Parents of students, and advisors and high school counselors and mentors can do the same. We will not send our youth to you, we will not spend money where this kind of hate is even remotely possible.

    Virginia deserves better. Jefferson is rolling over in his tomb.

  • CuriousJockAZ

    Posts: 19129

    Mar 07, 2010 3:34 PM GMT
    coolarmydude said

    I kind of feel the same way about Palin for President and the Tea baggers. Let them move us backwards enough to prompt the country to dump on them and propel us forward from this muck.

    It's like the lethality of an arrow when used in a bow. The arrow has to be pulled back in order to become a potent force moving forward.



    I agree with you in theory, however this sentiment could work both ways and backfire on Obama. Those that lifted him up to be the next Messiah, then got a taste of his governing and are now saying "Whoa, this isn't what I signed up for". This is not an anti Obama statement in any way (Personally, I happen to think he's doing okay) but I do know many who were singing his praises in 2008 who in 2010 are quite disappointed. Be careful what you wish for.
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    Mar 07, 2010 3:57 PM GMT
    southbeach1500 said
    coolarmydude saidI kind of feel the same way about Palin for President and the Tea baggers. Let them move us backwards enough to prompt the country to dump on them and propel us forward from this muck.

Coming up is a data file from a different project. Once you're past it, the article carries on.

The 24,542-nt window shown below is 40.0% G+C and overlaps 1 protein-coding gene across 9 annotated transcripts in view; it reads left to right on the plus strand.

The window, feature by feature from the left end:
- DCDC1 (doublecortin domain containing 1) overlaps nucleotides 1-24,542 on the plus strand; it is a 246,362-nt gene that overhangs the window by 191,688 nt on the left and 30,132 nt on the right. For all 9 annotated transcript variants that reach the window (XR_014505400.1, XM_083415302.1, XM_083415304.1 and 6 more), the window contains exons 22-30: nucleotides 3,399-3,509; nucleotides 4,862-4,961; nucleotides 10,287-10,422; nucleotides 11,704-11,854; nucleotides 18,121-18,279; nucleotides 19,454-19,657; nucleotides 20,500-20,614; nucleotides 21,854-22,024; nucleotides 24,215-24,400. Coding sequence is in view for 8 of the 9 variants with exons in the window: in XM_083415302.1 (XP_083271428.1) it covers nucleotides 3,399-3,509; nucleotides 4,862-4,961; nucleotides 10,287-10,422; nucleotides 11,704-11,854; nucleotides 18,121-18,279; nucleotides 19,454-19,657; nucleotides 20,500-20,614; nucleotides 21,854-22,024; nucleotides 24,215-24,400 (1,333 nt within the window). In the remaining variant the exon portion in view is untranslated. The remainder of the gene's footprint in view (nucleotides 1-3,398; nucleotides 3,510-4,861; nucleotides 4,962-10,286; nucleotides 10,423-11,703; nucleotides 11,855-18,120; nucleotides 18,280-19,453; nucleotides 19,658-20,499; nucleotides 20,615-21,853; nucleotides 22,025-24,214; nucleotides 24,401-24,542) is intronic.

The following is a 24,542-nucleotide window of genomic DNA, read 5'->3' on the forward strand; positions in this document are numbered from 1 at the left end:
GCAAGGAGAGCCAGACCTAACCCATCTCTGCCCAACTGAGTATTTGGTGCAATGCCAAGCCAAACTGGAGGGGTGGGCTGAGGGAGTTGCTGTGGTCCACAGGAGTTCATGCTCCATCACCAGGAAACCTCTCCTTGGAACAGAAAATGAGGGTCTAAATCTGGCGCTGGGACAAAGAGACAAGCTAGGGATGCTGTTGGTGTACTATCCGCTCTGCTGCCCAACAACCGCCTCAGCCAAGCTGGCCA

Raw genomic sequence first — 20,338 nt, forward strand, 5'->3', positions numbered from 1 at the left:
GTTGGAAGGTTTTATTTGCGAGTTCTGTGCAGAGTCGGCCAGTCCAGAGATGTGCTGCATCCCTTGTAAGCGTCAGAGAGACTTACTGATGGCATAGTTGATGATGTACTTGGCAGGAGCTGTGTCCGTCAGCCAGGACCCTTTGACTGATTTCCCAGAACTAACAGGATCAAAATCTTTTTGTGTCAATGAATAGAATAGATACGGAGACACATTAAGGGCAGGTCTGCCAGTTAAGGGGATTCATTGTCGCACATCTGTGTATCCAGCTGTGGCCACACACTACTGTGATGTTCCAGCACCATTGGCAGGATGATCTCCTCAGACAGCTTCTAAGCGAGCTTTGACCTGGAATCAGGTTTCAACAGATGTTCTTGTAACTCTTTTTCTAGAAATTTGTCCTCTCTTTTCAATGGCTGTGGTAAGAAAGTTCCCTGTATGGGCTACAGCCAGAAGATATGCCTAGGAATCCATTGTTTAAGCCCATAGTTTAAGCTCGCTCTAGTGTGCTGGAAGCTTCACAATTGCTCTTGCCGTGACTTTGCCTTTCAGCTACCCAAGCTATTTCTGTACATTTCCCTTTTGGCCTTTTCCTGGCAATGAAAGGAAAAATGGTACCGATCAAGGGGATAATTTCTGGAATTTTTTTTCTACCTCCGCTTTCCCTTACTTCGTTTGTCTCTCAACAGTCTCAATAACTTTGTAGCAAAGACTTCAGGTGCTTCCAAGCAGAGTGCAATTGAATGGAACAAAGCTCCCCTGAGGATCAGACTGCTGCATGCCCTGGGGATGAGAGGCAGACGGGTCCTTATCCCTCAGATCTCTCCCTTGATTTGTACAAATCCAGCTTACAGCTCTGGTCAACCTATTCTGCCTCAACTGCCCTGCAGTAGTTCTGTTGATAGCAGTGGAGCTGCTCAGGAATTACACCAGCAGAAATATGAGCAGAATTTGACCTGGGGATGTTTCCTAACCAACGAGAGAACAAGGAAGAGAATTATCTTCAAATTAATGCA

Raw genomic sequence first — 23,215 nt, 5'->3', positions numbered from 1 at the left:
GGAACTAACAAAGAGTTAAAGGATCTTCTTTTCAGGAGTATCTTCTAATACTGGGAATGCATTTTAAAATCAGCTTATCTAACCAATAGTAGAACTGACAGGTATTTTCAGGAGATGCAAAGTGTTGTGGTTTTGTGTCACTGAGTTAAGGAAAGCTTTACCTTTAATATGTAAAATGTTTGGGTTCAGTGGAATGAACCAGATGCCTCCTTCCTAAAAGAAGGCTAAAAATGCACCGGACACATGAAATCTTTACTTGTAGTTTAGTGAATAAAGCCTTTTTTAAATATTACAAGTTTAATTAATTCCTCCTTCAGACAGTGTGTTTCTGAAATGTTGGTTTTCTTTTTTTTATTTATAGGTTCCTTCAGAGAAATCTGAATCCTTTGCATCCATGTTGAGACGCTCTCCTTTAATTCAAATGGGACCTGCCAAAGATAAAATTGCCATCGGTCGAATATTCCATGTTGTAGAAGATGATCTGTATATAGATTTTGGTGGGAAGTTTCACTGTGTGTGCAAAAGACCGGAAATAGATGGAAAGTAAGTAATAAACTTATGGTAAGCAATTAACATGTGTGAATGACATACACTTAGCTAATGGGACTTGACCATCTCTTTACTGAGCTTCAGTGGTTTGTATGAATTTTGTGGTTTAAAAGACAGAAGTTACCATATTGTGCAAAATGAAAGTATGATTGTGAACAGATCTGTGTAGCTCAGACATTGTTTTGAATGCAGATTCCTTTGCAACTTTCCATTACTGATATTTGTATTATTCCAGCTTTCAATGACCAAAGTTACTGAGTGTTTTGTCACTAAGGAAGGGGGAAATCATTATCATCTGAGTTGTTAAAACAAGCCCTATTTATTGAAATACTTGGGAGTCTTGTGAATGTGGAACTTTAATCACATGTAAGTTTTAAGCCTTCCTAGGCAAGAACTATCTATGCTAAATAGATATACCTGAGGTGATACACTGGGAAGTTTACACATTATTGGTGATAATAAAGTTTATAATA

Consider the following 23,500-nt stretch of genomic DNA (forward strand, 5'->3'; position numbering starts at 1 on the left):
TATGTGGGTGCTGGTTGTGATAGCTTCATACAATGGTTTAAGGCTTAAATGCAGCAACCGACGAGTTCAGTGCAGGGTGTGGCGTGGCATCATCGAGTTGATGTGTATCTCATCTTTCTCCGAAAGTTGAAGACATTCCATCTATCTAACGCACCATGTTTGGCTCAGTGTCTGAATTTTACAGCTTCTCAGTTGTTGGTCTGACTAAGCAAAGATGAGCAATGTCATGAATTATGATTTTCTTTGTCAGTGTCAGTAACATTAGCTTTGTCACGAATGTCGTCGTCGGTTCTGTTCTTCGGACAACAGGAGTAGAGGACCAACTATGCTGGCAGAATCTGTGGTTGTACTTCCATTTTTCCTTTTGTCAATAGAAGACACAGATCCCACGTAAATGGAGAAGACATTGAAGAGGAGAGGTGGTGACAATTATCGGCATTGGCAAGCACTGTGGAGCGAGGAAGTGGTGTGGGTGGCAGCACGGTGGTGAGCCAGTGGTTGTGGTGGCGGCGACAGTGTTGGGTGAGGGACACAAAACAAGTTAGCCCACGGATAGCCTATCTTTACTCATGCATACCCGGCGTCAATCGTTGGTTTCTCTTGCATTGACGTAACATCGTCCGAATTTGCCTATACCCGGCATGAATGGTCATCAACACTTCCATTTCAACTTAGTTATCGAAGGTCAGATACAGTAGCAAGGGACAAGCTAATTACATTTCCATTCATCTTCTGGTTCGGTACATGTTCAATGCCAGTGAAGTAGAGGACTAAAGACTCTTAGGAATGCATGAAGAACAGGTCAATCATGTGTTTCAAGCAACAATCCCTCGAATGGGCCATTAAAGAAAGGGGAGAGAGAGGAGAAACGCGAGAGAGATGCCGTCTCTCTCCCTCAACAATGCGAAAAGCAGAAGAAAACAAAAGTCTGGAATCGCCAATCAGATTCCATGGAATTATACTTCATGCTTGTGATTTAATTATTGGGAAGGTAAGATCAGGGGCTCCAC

In the 2008 elections, that's precisely why I supported Democrats.

    I had a hunch that there was a good chance that the Democrats would increase their majority in the House + Senate. Plus with the charismatic Barack Obama.... a perfect alignment of ultra liberals (Obama, Pelosi, Reid) and presto! The public would finally see what Democrats are all about: Massive government spending and borrowing, expanded government control over citizens, dozens of kommisars/czars... all modelled on the old Soviet system of a powerful central government.

    And the Amerian people are rejecting it.


    Feels sort of like you are playing both sides against the middle so you can always claim to be on the "winning side"...do we really need to do that?....While I openly admit that I voted for Obama, and I STILL SUPPORT HIM...I can't say the same for Congress.....after a year of a "bullet proof" democratic majority and getting nearly nothing accomplished, the Democrats have earned the contempt and backlash of the electorate.....but the unfortunate "answer" to this contempt and backlash is assumed to be the republicans. The choice of 2 bad options is still not the answer.....nor is it the extremes of the splinter groups like the "t-baggers"..... unfortunately I don't have an answer, because no one is willing to speak the truth, and even fewer are willing to vote for the unpopular truth.....icon_sad.gif
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    Mar 07, 2010 5:02 PM GMT
    rdberg1957 saidI used to have some trust in the American people--that they would eventually come around, especially on noxious proposals. But I have come to realize that at least in this generation, people are too willing to give up civil liberties for any purported threat to security, too willing to throw others under the bus to protect themselves, and too willfully ignorant to know when they are being snowed by Republicans.